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But when we are told that this is the time of year when Christians begin to think again about the death and resurrection of Christ, does it not prompt the question of what we are supposed to be doing for the rest of the year? When men speak after their so-called Holy Week of the abating euphoria of the resurrection, surely they are explaining why a merely annual remembrance is insufficient? Christ Jesus is the risen Lord for 365 days of every year (plus the extra one when required), and we have a weekly opportunity for the distinct recollection of his death in an atmosphere conditioned by his resurrection. To flatten the whole year, perhaps rising only to a few unnatural annual peaks, is to miss so much, to lose so many things, to gain so little.

Christ died to set us free from empty things. Men died to liberate us from the rigamarole of unscriptural traditions and man-made routines and performances of religiosity. I hope that you will hear a voice from the blood-washed streets of the Old World, where those battles and the cost of their victory are ground into our consciousness, where the issues and enemies are neither distant nor tame, and where the lines remain clearly drawn in the collective memory of some of the Lord’s people, and consider whether or not the prizes so hardly won ought to be so quickly abandoned.

The conclusion of a heartfelt plea at Reformation21.

Written by Jeremy Walker

Tuesday 13 March 2012 at 17:15

Being there

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One of the ways which Reformed Baptist Churches have traditionally been distinct from many others Baptist churches is in regard to the serious nature of church membership. We believe that membership is biblical and that it is vital to the life of the disciple. We believe furthermore that members ought to be committed to the church and that they ought to express that commitment by attending all the meetings of the church (for instruction, worship, and prayer) unless they are providentially hindered from doing so.

In what follows I want to give four clear incentives to faithfully attending the stated meetings of your church.

The brothers at Main Things go on to give four incentives – Godward, selfward, saintward, and sinnerward – for our attendance at the meetings of the gathered church. Read them and remember that one of your simplest and best services to God and his people is simply being there.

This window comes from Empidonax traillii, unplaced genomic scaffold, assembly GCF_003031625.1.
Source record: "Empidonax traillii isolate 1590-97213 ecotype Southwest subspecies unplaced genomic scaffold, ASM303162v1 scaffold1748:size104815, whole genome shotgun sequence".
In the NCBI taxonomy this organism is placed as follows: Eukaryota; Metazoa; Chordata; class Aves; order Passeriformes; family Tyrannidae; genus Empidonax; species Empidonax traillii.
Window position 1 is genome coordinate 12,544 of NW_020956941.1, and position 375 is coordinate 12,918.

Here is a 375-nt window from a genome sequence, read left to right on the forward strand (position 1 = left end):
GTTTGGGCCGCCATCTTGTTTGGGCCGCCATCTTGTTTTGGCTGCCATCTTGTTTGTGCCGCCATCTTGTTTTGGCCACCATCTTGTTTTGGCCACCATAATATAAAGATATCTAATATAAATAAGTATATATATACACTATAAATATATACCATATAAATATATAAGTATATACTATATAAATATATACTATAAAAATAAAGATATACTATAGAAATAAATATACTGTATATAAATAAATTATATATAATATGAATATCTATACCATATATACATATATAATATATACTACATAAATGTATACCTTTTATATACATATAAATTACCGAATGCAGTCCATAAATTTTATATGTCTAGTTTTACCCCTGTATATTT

Written by Jeremy Walker

Wednesday 29 February 2012 at 22:45

Posted in Ecclesiology

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Christ or Christmas?

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Christmas is coming. The waterfowl belonging to the tribe Anserini of the family Anatidae are becoming appetisingly tubby; you might wish to provide some kind of charitable donation to the elderly gentleman holding out his headgear in the hope of a handout (work with me on the folk song/nursery rhyme, please). However, this particular Christmas comes on Sunday 25th December. And with Christmas come all the demands that generally get loaded on the Christmas season, and Christmas day in particular. The gifts. The cards. The decorations. The food. The fun and games. The festive films. The family gatherings. Oh, and for some of us, if we have time, maybe a bit of church.

Except that this particular Christmas comes on Sunday 25th December. And because it falls on a Sunday, it raises a question of priority. My point here is not to question – either for assault or defence – the validity of the Christmas celebration. In a Western society we recognise that – love it, like it, or loathe it – this particular season and this particular day come loaded with all manner of cultural baggage, and a fair weight of at least nominally Christian freight as well.

There is nothing inherently wrong with gift-giving, card-sending, thankful feasting, and family gatherings, and much that is inherently good and pleasant. Furthermore, the incarnation is one of the most glorious mysteries of the Christian religion: “our God contracted to a span, incomprehensibly made man,” as Wesley phrased it. Which child of God would not pause to delight in the wonder and excellence of the Godhead veiled in flesh, the incarnate Son – our Immanuel? In some senses this is the foundation of the atonement. There are depths of delight to be plumbed and high songs of praise to be sung. In addition, even in our degraded Western culture there may still be a few whose wish to go through the motions of worship, and that might bring them within earshot – we pray, within heartshot – of the truth of the Son of Man who came to seek and to save that which was lost (Lk 19.10). It may even prove a particularly profitable day in performing acts of mercy for those for whom Christmas is an appropriate (if merely moralistic to some) occasion for such.